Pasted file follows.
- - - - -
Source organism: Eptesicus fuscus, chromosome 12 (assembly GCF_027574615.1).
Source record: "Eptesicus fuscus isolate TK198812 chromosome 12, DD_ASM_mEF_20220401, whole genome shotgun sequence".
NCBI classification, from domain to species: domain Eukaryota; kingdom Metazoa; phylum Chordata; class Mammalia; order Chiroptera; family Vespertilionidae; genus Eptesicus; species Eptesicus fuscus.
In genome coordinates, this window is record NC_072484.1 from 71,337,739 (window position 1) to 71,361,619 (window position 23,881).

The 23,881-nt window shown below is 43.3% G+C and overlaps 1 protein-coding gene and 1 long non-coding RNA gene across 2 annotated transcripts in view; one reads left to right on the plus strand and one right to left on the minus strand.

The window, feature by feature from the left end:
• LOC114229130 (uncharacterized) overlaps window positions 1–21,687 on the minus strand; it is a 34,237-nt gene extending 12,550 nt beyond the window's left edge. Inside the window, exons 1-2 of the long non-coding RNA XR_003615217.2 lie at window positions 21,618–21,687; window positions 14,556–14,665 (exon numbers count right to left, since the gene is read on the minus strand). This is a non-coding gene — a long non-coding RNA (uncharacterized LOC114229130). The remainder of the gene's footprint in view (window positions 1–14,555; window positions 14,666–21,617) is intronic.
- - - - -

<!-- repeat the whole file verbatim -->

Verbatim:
Source organism: Eptesicus fuscus, chromosome 12 (assembly GCF_027574615.1).
Source record: "Eptesicus fuscus isolate TK198812 chromosome 12, DD_ASM_mEF_20220401, whole genome shotgun sequence".
NCBI classification, from domain to species: domain Eukaryota; kingdom Metazoa; phylum Chordata; class Mammalia; order Chiroptera; family Vespertilionidae; genus Eptesicus; species Eptesicus fuscus.
In genome coordinates, this window is record NC_072484.1 from 71,337,739 (window position 1) to 71,361,619 (window position 23,881).

The 23,881-nt window shown below is 43.3% G+C and overlaps 1 protein-coding gene and 1 long non-coding RNA gene across 2 annotated transcripts in view; one reads left to right on the plus strand and one right to left on the minus strand.

The window, feature by feature from the left end:
• LOC114229130 (uncharacterized) overlaps window positions 1–21,687 on the minus strand; it is a 34,237-nt gene extending 12,550 nt beyond the window's left edge. Inside the window, exons 1-2 of the long non-coding RNA XR_003615217.2 lie at window positions 21,618–21,687; window positions 14,556–14,665 (exon numbers count right to left, since the gene is read on the minus strand). This is a non-coding gene — a long non-coding RNA (uncharacterized LOC114229130). The remainder of the gene's footprint in view (window positions 1–14,555; window positions 14,666–21,617) is intronic.